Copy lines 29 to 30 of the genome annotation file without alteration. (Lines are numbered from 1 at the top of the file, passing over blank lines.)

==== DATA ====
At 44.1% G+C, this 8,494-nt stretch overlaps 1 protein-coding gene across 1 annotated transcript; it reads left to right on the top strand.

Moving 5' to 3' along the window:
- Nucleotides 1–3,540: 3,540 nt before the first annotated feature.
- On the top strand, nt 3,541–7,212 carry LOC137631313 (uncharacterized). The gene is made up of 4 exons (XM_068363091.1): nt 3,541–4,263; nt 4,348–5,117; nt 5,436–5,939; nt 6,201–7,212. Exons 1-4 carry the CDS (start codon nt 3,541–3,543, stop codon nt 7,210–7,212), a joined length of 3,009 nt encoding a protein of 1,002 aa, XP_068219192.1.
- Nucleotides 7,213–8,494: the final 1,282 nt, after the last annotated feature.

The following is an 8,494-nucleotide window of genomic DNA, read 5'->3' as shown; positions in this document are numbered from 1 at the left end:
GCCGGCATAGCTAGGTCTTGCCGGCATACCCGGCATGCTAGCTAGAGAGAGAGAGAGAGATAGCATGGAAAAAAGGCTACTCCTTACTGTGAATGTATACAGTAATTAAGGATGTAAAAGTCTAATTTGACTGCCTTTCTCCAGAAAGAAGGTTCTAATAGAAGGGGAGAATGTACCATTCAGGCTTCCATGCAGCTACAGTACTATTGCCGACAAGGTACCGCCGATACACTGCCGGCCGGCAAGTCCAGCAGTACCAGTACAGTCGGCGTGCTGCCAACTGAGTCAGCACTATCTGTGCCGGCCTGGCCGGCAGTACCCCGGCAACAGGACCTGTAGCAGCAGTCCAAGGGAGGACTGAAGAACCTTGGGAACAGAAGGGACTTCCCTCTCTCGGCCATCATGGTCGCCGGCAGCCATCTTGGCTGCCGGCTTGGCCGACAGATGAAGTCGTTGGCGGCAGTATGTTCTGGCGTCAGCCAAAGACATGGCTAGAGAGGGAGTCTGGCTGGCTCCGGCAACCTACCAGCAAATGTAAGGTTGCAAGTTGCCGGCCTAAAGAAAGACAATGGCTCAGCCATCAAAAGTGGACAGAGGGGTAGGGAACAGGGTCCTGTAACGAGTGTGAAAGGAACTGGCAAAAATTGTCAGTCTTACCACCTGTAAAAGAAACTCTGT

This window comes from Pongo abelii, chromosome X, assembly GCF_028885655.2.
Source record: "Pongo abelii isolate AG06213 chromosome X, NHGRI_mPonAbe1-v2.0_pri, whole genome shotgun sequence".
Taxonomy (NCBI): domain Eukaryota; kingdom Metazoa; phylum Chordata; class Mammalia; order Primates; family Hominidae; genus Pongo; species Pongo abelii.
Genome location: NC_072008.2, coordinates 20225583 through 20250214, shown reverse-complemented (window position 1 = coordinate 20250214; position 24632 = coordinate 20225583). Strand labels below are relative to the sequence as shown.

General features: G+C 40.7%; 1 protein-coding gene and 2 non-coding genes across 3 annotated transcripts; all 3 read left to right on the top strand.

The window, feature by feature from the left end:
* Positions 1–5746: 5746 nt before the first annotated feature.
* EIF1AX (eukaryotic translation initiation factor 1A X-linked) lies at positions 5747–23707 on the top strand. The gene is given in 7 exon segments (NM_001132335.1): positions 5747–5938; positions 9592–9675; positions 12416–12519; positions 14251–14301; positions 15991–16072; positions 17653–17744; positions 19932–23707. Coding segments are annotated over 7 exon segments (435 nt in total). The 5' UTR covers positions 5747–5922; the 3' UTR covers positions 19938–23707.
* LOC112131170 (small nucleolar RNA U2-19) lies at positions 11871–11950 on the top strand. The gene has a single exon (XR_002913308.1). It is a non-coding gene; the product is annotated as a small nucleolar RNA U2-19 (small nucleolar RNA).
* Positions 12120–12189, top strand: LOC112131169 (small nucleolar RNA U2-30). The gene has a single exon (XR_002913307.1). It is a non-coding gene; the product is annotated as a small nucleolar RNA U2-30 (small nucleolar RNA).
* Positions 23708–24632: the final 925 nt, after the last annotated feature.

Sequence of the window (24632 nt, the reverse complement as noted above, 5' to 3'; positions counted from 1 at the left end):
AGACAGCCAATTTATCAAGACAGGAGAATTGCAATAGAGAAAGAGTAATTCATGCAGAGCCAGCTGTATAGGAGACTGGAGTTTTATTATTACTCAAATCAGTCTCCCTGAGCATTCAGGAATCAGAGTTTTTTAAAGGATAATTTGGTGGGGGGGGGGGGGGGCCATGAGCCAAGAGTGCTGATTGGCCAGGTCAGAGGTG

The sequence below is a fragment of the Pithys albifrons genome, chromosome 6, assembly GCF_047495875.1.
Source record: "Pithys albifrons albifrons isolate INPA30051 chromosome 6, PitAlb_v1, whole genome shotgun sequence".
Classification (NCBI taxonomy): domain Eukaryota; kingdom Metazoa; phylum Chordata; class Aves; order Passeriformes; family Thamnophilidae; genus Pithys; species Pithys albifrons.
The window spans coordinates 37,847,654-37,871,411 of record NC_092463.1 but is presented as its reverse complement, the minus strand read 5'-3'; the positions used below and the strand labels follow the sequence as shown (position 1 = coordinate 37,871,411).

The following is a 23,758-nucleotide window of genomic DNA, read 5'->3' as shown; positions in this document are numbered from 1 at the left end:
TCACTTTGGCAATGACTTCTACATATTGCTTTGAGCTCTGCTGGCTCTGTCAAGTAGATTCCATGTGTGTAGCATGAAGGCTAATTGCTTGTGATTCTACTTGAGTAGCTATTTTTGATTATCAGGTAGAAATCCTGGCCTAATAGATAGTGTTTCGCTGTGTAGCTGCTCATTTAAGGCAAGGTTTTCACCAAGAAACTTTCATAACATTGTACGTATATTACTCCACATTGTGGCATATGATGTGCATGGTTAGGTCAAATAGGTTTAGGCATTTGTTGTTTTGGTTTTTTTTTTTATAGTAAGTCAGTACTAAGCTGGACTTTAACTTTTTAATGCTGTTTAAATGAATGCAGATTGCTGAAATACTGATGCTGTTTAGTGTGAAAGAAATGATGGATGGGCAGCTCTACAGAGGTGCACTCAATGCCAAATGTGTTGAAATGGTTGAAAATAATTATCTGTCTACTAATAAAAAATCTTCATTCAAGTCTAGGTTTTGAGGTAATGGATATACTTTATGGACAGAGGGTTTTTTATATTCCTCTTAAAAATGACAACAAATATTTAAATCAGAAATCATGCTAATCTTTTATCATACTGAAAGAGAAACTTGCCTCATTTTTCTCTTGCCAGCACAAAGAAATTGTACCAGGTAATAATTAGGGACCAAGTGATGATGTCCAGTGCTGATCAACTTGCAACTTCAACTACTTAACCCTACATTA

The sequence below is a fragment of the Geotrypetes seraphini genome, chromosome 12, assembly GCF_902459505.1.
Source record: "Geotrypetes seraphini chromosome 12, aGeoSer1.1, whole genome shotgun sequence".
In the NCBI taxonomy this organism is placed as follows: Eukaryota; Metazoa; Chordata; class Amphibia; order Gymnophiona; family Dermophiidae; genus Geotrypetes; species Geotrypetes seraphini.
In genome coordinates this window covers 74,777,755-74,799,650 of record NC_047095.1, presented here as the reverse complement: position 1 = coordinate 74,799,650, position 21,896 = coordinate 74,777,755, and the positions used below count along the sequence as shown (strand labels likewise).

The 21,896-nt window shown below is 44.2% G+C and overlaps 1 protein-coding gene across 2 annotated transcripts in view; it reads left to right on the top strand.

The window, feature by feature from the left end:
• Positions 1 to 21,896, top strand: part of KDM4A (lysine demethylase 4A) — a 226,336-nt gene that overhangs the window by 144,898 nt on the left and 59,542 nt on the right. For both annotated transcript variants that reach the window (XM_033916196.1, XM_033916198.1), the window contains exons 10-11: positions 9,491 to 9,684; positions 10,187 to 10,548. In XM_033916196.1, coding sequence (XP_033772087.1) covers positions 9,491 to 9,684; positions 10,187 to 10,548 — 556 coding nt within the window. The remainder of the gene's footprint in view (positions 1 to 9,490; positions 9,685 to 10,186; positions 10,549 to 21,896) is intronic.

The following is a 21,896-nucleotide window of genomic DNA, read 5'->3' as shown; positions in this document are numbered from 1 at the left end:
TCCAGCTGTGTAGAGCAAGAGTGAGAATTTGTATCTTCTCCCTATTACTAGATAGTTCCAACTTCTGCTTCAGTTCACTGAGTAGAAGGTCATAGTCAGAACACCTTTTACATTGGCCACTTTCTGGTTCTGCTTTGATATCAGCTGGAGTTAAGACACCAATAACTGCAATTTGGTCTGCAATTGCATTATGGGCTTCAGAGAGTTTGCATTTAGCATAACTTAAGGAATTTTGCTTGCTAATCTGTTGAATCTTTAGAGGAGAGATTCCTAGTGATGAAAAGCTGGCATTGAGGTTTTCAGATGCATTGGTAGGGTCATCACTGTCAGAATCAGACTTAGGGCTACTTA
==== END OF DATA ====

In the NCBI taxonomy this organism is placed as follows: Eukaryota; Metazoa; Chordata; class Amphibia; order Gymnophiona; family Dermophiidae; genus Geotrypetes; species Geotrypetes seraphini.
In genome coordinates this window covers 74,777,755-74,799,650 of record NC_047095.1, presented here as the reverse complement: position 1 = coordinate 74,799,650, position 21,896 = coordinate 74,777,755, and the positions used below count along the sequence as shown (strand labels likewise).